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Higher Body Fat Linked to Increased Back Pain

With further research, interventions to prevent increased fat mass may help to reduce the risks of back pain and related disability, according to the new study.

A task simulator with 3D and tactile feedback can provide neurosurgeons in training with valuable practice in developing essential surgical skills, suggests a study in the September issue of  Neurosurgeryofficial journal of the  Congress of Neurological Surgeons. The journal is published by  Lippincott Williams & Wilkins, a part of  Wolters Kluwer Health.

Christian J. Luciano, Ph.D., P. Pat Banerjee, Ph.D., both of University of Illinois at Chicago and colleagues designed a study to evaluate the use of a virtual reality system combining visual and haptic (tactile) feedback as a training tool for neurosurgeons. The technology provided trainees with the opportunity to practice a basic but critical neurosurgical skill: placing screws in vertebrae as part of surgery to stabilize the spine.

Practice on Virtual Reality System May Enhance Surgical Skills
The "ImmersiveTouch" virtual reality system provides real-time feedback to surgeons as they perform simulated procedures. The simulation was based on 3D computed tomography reconstructions of an actual patient. The system provides both visual and tactile feedback to make the experience as realistic as possible. For example, the simulated 3D view shifts in response to head movement. When the surgeon operates a virtual drill, the system provides resistance and vibration.

The study included 51 neurosurgery residents and fellows attending a national meeting. After five minutes of training on a practice model, the junior surgeons were tested on their ability to place a screw accurately through a vertebra. This maneuver—called pedicle screw placement—is an essential skill for every neurosurgeon, but one with a substantial learning curve.

The results showed a small reduction in the residents' failure rate: from 16.9 percent during practice sessions to 12.5 percent during the test session. Although below the accepted threshold for statistical significance, the improvement is "notable" and deserving of further study, according to Drs. Luciano, Banerjee and coauthors.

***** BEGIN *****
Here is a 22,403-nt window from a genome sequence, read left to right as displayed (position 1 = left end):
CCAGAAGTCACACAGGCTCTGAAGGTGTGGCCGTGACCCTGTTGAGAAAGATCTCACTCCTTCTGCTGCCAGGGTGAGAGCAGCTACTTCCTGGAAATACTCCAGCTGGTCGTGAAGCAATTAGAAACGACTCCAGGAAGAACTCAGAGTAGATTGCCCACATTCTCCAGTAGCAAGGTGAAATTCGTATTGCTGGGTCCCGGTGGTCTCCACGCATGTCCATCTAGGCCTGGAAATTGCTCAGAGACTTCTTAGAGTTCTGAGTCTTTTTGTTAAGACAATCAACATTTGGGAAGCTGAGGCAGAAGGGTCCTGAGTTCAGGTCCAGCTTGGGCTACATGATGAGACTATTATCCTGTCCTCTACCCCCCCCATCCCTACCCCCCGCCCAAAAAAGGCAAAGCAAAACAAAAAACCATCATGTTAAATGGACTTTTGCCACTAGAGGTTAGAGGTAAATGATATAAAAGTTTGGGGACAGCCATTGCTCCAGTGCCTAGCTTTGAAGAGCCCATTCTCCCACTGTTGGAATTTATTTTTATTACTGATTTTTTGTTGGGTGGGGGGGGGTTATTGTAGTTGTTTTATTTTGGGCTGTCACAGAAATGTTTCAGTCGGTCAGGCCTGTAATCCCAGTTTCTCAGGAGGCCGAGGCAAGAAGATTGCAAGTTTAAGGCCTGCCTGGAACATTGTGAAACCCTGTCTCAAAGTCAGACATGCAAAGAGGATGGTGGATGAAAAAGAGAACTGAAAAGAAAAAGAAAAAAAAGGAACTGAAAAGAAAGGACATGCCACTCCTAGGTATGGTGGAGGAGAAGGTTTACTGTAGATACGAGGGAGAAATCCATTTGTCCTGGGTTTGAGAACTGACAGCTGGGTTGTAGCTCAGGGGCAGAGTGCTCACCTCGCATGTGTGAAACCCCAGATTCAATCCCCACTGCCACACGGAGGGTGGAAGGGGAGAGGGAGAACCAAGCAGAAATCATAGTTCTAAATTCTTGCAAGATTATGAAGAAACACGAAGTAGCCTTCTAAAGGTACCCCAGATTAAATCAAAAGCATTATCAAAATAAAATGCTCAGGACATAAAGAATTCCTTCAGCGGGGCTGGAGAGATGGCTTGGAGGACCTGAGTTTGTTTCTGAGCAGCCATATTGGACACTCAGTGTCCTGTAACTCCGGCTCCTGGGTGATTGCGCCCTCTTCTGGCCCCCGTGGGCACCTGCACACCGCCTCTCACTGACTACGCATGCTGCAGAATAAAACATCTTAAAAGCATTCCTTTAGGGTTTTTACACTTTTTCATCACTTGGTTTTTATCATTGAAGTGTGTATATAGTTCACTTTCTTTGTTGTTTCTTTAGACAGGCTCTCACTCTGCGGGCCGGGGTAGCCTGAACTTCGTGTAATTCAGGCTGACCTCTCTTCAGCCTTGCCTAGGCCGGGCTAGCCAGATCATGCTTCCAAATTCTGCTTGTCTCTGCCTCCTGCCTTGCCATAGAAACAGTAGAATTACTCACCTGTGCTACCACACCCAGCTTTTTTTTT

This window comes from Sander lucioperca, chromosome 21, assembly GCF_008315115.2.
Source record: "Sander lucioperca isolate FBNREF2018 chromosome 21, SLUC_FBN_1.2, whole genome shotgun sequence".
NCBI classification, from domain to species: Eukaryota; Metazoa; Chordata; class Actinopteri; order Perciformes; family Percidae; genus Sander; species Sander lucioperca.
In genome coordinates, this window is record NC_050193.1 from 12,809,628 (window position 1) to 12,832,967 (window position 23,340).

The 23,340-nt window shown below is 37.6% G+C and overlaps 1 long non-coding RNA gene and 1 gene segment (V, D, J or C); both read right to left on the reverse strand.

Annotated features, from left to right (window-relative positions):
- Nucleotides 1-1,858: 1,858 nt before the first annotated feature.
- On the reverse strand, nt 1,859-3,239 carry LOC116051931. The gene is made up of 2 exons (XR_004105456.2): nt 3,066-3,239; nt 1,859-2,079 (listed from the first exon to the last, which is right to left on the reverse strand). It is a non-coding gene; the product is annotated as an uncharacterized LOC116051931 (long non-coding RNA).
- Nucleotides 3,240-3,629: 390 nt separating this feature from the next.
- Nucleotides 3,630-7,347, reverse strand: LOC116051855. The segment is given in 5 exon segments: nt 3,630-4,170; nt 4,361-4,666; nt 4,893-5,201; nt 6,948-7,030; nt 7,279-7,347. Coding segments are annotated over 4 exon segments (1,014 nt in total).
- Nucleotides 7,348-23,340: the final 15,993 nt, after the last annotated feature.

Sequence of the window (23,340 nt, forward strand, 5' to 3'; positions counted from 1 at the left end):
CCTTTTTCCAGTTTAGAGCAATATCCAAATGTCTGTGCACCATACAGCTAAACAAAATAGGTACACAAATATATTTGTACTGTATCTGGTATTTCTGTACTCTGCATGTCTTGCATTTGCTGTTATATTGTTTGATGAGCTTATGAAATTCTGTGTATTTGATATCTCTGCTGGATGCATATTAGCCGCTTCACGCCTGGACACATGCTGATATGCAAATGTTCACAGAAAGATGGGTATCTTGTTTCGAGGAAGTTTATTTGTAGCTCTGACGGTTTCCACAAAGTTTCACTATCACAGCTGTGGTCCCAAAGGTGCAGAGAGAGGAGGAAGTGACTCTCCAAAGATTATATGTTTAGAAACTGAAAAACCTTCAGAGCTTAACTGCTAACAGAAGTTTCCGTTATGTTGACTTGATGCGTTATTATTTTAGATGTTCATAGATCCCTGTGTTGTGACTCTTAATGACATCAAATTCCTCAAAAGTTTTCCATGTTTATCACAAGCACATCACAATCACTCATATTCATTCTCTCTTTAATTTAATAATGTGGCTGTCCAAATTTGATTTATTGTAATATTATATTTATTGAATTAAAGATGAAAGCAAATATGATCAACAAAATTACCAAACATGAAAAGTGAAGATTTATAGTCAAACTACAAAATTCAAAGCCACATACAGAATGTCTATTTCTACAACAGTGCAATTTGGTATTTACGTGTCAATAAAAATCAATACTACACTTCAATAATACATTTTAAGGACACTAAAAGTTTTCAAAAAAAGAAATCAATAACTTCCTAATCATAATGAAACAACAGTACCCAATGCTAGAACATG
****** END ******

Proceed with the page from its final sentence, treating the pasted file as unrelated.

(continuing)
Given the short time allowed for practice, the researchers were surprised to see as much improvement in the test sessions as they did. If trainees were given the opportunity to perform extensive repetitions of the simulated procedure, even greater improvements in accuracy might be expected. The trainees found the 3D simulator faithfully represents the "real life" conditions encountered in screw placement.

The experiment was part of a series of studies using the ImmersiveTouch system to enhance neurosurgical training. The researchers are working to increase the "library of tasks" simulated for use in the virtual reality environment.

Drs. Luciano, Banerjee and colleagues note that the system can be adjusted to a variety of simulation settings, based on the preferences of trainees and teachers. With further development, they believe the ImmersiveTouch simulator will be useful in practicing and testing a wide range of surgical tasks—providing trainees with valuable experience in developing their skills.

About  Neurosurgery
Neurosurgerythe Official Journal of the  Congress of Neurological Surgeons, is your most complete window to the contemporary field of neurosurgery. Members of the Congress and non-member subscribers receive 3,000 pages per year packed with the very latest science, technology, and medicine, not to mention full-text online access to the world's most complete, up-to-the-minute neurosurgery resource. For professionals aware of the rapid pace of developments in the field,  Neurosurgery is nothing short of indispensable.

About Lippincott Williams & Wilkins
Lippincott Williams & Wilkins (LWW) is a leading international publisher for healthcare professionals and students with nearly 300 periodicals and 1,500 books in more than 100 disciplines publishing under the  LWW brand, as well as content-based sites and online corporate and customer services.

LWW is part of  Wolters Kluwer Health, a leading global provider of information, business intelligence and point-of-care solutions for the healthcare industry. Wolters Kluwer Health is part of  Wolters Kluwer, a market-leading global information services company with 2010 annual revenues of €3.6 billion ($4.7 billion).